Colleges across the country are struggling to keep up with the spike in students seeking mental health services.
In 2015, the Center for Collegiate Mental Health reported that undergraduate students seeking mental health counseling increased by 30% from 2009 to 2015. Results from the 2016 study state that students who are seeking help are likely to have attempted suicide or self-harm.
The American College Health Association ran a survey on 63,000 students at 92 different schools. According to the survey, 40% of students reported feeling so depressed the prior year that it was difficult for them to function. Additionally 61% reported feelings of overwhelming anxiety.
Universities across the country are working to meet the needs of their students.
- UCLA offered a free online depression screening to all incoming students. Over 2,700 students opted in. School counselors have followed up with about 250 students identified as at risk for severe depression.
- Virginia Tech opened satellite counseling clinics to make it more convenient for students by reaching them where they already spend their time.
- Ohio State added a dozen mental health professionals during the 2016- 2017 school year. They also launched a counseling app which allows students to access breathing exercises, listen to positive music, schedule clinic appointments, or contact the clinic in an emergency.
- Penn State allocated about $700,000 in additional funding for counseling and psychological services in 2017. The school reports a “dramatic increase” in demand for care over the past 10 years.
According to a report by the Association of University and College Counseling Center Directors, the average university has 1 counselor for every 1,737 students.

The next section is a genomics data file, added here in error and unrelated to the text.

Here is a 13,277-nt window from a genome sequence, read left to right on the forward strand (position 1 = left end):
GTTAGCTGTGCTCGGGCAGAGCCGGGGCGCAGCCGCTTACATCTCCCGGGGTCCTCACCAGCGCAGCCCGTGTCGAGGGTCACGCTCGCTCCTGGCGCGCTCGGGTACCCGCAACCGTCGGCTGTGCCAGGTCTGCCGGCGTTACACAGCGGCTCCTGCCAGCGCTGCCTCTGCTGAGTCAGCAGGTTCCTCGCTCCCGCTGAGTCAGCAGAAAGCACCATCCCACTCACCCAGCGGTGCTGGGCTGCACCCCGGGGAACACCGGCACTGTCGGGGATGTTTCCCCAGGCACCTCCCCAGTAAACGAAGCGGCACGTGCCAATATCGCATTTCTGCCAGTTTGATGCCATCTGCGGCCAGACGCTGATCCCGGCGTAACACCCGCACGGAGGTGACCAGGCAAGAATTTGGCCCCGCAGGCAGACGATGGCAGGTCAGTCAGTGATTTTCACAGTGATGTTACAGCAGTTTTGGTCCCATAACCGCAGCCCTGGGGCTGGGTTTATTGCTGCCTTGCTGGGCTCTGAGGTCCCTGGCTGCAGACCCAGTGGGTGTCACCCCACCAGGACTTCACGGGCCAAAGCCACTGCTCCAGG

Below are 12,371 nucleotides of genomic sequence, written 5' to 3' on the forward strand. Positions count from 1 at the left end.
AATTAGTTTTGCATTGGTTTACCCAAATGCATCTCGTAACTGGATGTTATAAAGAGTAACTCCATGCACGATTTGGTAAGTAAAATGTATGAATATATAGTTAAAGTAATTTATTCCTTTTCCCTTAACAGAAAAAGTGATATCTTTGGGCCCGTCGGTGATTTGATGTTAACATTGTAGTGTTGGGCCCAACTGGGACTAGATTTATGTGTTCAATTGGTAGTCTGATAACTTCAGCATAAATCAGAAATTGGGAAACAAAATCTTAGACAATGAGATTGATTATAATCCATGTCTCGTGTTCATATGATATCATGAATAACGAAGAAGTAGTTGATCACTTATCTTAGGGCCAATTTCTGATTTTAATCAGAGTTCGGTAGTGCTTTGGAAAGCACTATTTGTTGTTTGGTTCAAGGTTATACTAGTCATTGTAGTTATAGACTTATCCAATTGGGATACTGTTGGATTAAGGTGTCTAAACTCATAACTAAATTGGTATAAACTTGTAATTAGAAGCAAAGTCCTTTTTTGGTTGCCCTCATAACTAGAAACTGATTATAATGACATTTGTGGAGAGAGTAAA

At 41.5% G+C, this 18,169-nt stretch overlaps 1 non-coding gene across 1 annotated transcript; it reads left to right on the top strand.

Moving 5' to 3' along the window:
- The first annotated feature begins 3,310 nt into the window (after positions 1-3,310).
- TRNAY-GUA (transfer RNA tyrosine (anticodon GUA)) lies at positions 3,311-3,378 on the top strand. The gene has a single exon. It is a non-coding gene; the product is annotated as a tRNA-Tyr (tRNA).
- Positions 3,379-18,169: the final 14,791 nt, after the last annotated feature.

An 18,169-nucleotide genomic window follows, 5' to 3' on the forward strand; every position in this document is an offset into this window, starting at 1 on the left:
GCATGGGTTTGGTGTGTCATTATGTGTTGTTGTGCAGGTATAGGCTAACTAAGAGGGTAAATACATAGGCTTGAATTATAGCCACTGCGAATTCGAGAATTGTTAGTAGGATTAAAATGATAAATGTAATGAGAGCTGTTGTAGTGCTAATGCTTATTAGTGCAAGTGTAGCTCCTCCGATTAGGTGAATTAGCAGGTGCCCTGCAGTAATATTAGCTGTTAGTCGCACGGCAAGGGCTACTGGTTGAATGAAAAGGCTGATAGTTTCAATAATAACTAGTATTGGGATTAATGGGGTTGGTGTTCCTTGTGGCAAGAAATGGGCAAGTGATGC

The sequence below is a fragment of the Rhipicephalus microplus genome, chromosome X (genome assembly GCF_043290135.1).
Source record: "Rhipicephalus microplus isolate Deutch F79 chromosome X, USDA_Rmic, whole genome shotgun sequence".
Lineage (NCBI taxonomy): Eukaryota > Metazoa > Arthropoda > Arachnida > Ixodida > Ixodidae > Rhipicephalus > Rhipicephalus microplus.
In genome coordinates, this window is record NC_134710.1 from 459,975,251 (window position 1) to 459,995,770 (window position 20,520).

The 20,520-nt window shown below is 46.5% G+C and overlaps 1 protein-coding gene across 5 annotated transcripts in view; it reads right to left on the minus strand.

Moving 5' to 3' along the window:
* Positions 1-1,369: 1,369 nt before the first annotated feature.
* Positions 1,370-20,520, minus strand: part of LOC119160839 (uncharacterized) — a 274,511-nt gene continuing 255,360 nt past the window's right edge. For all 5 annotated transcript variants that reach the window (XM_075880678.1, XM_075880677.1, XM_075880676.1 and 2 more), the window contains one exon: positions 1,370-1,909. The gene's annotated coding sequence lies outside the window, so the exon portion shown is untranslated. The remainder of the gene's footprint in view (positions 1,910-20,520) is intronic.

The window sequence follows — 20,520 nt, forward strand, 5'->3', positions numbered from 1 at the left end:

Anne Marie Albano, director of the Columbia University Clinic for Anxiety and Related Disorders, is overwhelmed by college students who are struggling with their transition to college.
For many students, mental health appears for the first time when they start college. However for some, mental health difficulties appeared before college.
Albano states that some students believed their issues were only related to high school. Because of this they stopped seeing a therapist or taking their antidepressants.
College students have better access to mental health services than the average adult.
But, without enough funding, students are still going without the treatment they need.
Universities have increased resources for crisis intervention and immediate services such as walk-in appointments since 2010.
The University of Iowa’s counseling center increased its staff by 50% during the 2017-18 school year. Director Barry Schreier states that even with the increase, they struggle to keep up with the number of students seeking help. There is at least a one week wait to see a counselor, which often increases to two weeks by mid-semester.
While colleges are frantically doing their best to meet this demand, off-campus clinics are developing a new plan of action. The new initiatives offer personalized support to teach students to prioritize their mental health in high-stress environments.
A handful of organizations have developed programs specializing in preparing high school students for college, and college students for adulthood. While incredibly useful, they are costly. Some re-entry programs start at the low rate of $10,000.
One solution on the rise is the use of technology to provide direct access to mental health professionals from the comfort of home.
Online therapy is going by a variety of names. Some of them are: Telebehavioral Health, Teletherapy, Telemental Health, or Telecounseling.
These platforms provide a more affordable and accessible way to receive mental health care while also reducing the stigma of receiving care. Sessions are done over the phone or via web-chat. Student’s will be able to schedule sessions with their therapists from anywhere with a wifi signal.
Mental health is becoming less taboo to talk about and treatment is becoming more common to seek out. We can help by informing young adults about options they currently have.